Our relationship with the Armenian church is complicated. Criticism of performance and personalities runs rampant privately, but is strangely silent publicly. Most who are disappointed simply and quietly choose to leave. We should not confuse this with a lack of faith. Many who leave have faith but have chosen to express it through other vehicles. Many of the causes are difficult issues but must be addressed if the church is to remain relevant. Intermarriage, language and ethnic/spiritual balance are some of the topics we occasionally debate but have yet to confront. I would add knowledge and respect to the list of challenges. The former has become problematic, as functional illiteracy has evolved with succeeding generations. We have many laity in positions of influence who have limited knowledge of the history, canons and protocols of our church. I respect the commitment, but they can best be of service as informed individuals. Good quality immersion programs, camps and retreats are doing a credible job of reversing that trend within the emerging generations. The question is whether enough people are exposed for a critical mass going forward. Respect (or a lack of) has always been the major cause of conflict in our church. When egos and power become more important than compromise and collaboration, we all lose. How many talented people have you seen leave the church over conflicts?
Here in the Americas, we have settled into an institutional division that began decades ago. At face value, the lack of reconciliation is an affront to our Christian value of forgiveness, yet we seem to have convinced ourselves that we are entitled to a waiver with friendly clergy and lay relations between the Diocese and the Prelacy. We all welcome the advances in meaningful relations, particularly in the last 20 years, but a lack of knowledge and respect still finds its way onto our tables. Our church has four hierarchical seats in Constantinople, Jerusalem, the Great House of Cilicia in Antelias and the Mother See in Holy Etchmiadzin. Any practicing Armenian Apostolic Christian has a responsibility to understand and embrace this reality. Unfortunately, that is not the case. Our division here in America has created a byproduct of ignorance that threatens our future. Many of the adherents (lay) to the Etchmiadzin diocese in America have little knowledge of the Holy See of Cilicia and feel little responsibility to respect its presence in the life of the Armenian Church. The Holy See of Cilicia was once the seat of all Armenians and has existed independently since 1441, yet that has little bearing on current views.
The recent pontifical visit of His Holiness Aram I illustrates this point. We have let our administrative division (as our leaders call it) evolve into a lack of respect for one of the hierarchical sees of our church. There is no malice for the most part, just ignorance and ambivalence. Was Aram I invited by any diocesan church to conduct a simple hrashapar service to honor his presence? I applaud the presence of some diocesan clergy, but our expectations are too low. The reverse is also true. We must all remember that Holy Etchmiadzin is the Mother See. The term “All Armenians” should carry some value. Many in the Prelacy view the Catholicoi as competing, and therefore respecting both is not an option. The Prelacy faithful have a tendency to judge the personality of the current Vehapar and as a result pay less attention to the seat itself. Disagreeing with the policies or practices of a church leader is not an acceptable reason for ignoring the institution. We must be strong enough not to sacrifice knowledge and respect for the sake of short-term opinions. Criticism that is connected to expectations in the interest of the church is not only valid but essential to our sustainability. The absence of knowledge and respect is a threat to our future and tragic in that it is self-inflicted. Our divisions are artificial and should never be an impediment to knowledge and respect. We must strive to individually and collectively become informed people who maintain civil relationships in our communal life.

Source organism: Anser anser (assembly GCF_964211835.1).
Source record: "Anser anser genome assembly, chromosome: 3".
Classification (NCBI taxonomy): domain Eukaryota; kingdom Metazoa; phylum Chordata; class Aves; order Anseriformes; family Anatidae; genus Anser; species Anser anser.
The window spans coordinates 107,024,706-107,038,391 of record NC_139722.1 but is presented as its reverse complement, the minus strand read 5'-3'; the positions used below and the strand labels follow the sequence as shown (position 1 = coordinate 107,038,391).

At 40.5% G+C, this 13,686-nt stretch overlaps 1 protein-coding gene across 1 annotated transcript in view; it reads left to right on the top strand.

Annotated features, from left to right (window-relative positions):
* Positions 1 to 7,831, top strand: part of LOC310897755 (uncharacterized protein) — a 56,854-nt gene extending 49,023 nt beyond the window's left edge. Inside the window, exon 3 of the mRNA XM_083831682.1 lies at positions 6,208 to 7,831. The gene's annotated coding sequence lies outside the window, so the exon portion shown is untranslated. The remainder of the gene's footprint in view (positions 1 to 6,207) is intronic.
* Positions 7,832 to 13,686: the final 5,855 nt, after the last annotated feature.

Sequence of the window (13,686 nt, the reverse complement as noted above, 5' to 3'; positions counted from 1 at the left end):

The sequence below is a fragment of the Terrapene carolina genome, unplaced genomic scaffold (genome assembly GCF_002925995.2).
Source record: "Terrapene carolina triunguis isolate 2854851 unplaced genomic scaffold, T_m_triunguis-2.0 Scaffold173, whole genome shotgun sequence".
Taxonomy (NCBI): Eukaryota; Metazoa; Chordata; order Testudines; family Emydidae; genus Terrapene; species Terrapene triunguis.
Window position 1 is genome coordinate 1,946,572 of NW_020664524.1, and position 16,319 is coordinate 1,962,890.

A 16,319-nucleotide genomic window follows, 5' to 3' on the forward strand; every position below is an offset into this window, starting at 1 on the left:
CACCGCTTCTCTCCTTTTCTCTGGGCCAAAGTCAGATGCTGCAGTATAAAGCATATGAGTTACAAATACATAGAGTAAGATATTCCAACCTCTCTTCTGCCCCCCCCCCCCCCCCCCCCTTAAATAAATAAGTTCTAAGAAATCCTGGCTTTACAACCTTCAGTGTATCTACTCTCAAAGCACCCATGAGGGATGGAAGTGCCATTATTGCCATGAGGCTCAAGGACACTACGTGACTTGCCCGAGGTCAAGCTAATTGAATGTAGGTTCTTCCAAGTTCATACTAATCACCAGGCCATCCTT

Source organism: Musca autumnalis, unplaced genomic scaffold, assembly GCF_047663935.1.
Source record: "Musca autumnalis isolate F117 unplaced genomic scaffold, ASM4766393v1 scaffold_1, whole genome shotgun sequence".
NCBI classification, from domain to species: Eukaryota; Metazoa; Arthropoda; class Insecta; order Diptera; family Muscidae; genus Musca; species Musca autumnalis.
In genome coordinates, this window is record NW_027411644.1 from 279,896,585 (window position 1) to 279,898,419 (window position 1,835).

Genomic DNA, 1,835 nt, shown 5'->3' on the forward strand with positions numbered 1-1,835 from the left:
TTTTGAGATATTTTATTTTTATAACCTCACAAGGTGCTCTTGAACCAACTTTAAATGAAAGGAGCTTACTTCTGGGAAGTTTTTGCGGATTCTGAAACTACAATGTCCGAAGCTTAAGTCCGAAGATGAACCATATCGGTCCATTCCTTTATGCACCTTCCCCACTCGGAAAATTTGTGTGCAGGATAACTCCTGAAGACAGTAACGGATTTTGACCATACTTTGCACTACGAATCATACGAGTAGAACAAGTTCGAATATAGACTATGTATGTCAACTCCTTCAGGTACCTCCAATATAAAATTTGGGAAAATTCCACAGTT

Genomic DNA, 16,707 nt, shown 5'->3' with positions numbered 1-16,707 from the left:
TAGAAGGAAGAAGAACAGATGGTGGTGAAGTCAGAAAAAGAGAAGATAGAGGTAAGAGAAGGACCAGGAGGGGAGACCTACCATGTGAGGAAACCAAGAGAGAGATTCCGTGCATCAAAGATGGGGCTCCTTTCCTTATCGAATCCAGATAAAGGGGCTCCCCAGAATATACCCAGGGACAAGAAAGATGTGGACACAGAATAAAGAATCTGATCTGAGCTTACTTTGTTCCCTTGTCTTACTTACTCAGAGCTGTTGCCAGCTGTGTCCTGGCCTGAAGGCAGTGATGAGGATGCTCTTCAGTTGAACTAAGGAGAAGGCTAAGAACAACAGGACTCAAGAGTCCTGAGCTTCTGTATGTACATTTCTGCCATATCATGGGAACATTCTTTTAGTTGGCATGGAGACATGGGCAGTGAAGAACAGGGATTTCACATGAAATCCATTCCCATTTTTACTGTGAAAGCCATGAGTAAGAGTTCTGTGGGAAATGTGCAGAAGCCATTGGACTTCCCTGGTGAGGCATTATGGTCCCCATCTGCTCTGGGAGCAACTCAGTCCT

I was reminded this week of how low our expectations have become. While reading the weekly eastern diocesan newsletter, I noted an article about Catholicos Karekin II making another “non-pontifical” visit to the United States and meeting with the diocesan staff and Fund for Armenian Relief (FAR) team. I was deeply disappointed by the news of another visit by Catholicos Karekin II to America without a public itinerary. It has been 16 years since the last pontifical visit of the Vehapar to these shores, yet during that period there have been at least half a dozen visits of a private nature devoted to benefactors and fundraising for the Mother See. I understand that collecting funds is a high priority and that time is usually allocated to this mission. Catholicos Aram I raised funds for Antelias when he visited this past fall, and I am sure this will continue with the second part of his pontifical visit later this year. Raising money is not the issue. What I find unacceptable is that the leader of the church can come here and make no public appearances during which he can bless the faithful, meet the young people and listen to our concerns. It is a major responsibility to be with the faithful and build that relationship. Our people need the inspiration of their spiritual leaders.